Over at The Public Discourse, I had a piece published regarding a baby boy born after being frozen as an embryo for 19 years.
Experts estimate there are over 400,000 frozen embryos waiting for their summons in cryo-banks across the country. Many people rightly hold these embryos in high regard, recognizing them as more than tissue—they are human beings in early development, complete with unique DNA sequences, and the active potential, if given a suitable environment, to develop to adulthood. So when these embryos are “adopted,” taken out of storage, implanted into a womb somewhere and allowed to become fully grown people, should we celebrate?
To kidnap is to transport a person, against his will, and confine or falsely imprison him. A remarkable number of child kidnappings are motivated by custody disputes. Divorces and separations inspire some adults to take children across state lines, or often enough overseas, to avoid interference from and interaction with the other parent or guardian.
Using distance as a tool and taking a child elsewhere is helpful when your objective is to prevent kin from coming and finding the child you’ve taken, or if you’d rather not have your grown child go looking for their kin.
These adults try to increase the feeling of impossibility, to make the child and other parent or guardian feel like the chances of finding each other are slim to none. The more daunting the task, the more likely the kidnapped child will accept their circumstances and the more likely the other parent will stop looking or become defeated.
Distance often works to break the connection, but we still hear stories from those who speak up and declare that they’ve been robbed of family and identity.
Jane Jeong Trenka, author of Fugitive Visions: An Adoptee’s Return to Koreaand The Language of Blood, was recently featured in the New York Times for her bold return to Korea. At 23, she put her trip “home” on a credit card and communicated with her mother through a translator. Five years after her birth mother’s death, she moved to Korea for good, divorcing her American husband and leaving her job and American family behind. She’s not the only one. The majority of Korean adoptees return to the land of the birth, at least to visit.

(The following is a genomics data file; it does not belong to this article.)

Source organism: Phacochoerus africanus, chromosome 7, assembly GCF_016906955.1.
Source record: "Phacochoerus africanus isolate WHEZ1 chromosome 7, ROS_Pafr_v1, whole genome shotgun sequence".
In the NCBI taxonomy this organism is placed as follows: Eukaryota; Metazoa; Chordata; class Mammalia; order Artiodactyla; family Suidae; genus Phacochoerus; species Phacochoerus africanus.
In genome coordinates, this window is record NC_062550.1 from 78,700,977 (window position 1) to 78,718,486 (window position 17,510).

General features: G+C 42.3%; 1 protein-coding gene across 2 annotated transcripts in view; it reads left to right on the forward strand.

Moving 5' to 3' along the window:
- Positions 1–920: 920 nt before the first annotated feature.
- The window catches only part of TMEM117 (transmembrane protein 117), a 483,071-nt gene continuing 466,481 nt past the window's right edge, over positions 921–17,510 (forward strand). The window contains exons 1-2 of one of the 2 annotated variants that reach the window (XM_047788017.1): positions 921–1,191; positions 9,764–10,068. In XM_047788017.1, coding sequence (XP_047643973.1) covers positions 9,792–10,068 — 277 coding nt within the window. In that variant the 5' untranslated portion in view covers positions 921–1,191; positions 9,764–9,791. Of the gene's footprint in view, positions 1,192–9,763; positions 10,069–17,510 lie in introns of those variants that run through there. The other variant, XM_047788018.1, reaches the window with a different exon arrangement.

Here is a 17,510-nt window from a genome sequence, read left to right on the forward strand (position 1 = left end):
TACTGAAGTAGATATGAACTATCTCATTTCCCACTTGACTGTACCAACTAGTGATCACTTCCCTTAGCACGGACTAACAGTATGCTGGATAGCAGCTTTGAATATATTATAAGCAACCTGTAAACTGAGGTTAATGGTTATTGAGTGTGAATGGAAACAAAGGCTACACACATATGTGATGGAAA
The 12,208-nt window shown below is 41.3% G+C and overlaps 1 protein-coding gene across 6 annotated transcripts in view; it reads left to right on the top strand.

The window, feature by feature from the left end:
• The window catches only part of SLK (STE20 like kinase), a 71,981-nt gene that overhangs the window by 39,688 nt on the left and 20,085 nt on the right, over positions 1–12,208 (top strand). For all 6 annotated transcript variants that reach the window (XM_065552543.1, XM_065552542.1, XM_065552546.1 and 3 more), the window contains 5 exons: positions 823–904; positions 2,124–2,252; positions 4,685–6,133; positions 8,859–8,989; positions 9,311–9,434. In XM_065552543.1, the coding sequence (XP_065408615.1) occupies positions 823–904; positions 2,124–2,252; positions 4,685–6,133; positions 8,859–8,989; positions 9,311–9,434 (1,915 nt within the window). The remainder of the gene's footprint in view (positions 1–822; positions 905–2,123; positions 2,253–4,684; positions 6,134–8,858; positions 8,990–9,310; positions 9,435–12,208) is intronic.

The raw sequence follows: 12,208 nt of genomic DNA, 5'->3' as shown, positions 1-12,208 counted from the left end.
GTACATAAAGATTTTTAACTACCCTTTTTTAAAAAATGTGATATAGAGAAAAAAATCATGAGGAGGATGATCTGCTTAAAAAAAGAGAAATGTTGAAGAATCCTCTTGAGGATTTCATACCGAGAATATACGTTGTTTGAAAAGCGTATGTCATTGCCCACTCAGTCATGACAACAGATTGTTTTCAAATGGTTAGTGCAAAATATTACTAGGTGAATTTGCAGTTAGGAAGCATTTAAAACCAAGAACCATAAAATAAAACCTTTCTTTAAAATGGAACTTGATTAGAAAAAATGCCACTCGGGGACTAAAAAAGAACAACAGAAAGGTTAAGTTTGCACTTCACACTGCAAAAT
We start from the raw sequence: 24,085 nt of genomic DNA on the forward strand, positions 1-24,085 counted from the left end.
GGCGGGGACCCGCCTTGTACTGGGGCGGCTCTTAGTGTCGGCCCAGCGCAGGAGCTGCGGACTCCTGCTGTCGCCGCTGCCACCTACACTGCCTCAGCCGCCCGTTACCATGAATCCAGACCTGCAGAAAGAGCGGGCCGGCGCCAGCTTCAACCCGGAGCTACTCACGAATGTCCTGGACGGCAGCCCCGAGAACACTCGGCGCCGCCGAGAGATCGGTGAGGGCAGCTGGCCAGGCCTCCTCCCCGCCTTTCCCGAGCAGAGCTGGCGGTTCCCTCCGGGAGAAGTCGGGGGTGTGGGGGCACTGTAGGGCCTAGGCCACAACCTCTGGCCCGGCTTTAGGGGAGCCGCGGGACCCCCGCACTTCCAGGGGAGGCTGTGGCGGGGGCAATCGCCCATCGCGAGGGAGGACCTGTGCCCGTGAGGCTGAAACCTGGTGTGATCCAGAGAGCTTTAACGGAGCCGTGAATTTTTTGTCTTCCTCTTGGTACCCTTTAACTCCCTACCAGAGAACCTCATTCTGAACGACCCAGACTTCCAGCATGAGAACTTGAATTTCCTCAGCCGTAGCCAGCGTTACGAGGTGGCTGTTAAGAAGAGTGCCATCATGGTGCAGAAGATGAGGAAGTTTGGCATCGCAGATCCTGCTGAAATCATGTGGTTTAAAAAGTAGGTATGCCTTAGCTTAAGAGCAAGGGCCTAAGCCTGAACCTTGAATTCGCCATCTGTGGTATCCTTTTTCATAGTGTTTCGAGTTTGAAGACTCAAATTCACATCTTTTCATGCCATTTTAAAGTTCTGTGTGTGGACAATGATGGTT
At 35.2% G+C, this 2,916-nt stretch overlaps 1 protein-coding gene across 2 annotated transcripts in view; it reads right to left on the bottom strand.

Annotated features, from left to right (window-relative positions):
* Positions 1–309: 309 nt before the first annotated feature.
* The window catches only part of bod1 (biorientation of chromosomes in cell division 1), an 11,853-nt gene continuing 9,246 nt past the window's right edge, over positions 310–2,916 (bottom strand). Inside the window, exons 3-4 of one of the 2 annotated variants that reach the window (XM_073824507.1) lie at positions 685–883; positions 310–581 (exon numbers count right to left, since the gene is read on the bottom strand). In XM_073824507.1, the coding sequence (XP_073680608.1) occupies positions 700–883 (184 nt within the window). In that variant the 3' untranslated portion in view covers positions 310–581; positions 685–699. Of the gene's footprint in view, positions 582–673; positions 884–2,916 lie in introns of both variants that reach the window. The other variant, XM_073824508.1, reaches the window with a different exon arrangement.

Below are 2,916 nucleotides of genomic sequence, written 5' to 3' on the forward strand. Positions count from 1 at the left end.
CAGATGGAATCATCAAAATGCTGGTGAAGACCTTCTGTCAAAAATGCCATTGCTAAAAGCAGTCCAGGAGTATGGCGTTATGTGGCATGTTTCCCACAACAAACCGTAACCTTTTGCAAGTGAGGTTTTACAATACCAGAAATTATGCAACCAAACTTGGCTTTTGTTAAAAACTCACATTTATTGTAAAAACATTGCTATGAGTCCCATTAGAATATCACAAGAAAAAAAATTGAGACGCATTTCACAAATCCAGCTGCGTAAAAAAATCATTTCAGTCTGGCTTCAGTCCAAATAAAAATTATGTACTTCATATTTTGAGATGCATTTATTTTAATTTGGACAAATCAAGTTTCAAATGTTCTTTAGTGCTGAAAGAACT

Trenka’s reconnection was successful only because she didn’t face the usual obstacles. Her birth mother had provided letters and gifts. Most international adoptees’ origins are shrouded in anonymity. In order to succeed at finding a birth parent, they must enlist the help of a private investigator, a translator, and an international travel agent. Then, once they arrive, the language and cultural barriers are steep—intimacy is blocked until they have learned each other’s language. And by then the parent(s) may be elderly or dead.
I know this from firsthand experience. Not only was my sister a Korean adoptee, but for my entire childhood I only knew three facts about my own biological father. He was blond, had blue eyes, and a college degree. I was born when there was no internet. No DNA tests. To find him seemed impossible.And so I never entertained the idea that I’d be able to find or know him.
But then miracles happened. I received a one-page tear sheet with a few fill-in-the-blank answers that suddenly gave my anonymous sperm donor father a personality. He was Polish. He was a scuba-diving instructor. He studied respiratory medicine. The internet bloomed and sites like FTDNA and 23andMe emerged. Suddenly, it didn’t seem impossible that I might be able to find him.
And I’ve been searching for eight years, with the help of DNA tests and a private investigator. The man we suspect could be my father unfortunately died several years ago of lung cancer, right around the time when I started looking.
For caretakers who don’t wish their children to long for their genetic kin, stories like Trenka’s and mine are annoying. There are only two options from here. One, adoptive parents or those using sperm or egg donors must concede that genetic ties are important and find some way of cooperating with the child’s genetic parents—which can be messy and inconvenient for the caretakers. Or two, the caretaker can make it even more difficult for the child to find his genetic kin. The caretaker will reign supreme with a hermetic title as Mother or Father.
Distance or Dungeon. Or both.
Today, adults can separate children from their genetic kin not just by traveling geological distance, but by bending time and space. They can bring a child into the world who is wildly younger than his natural parents or siblings by cryogenically freezing them as embryos.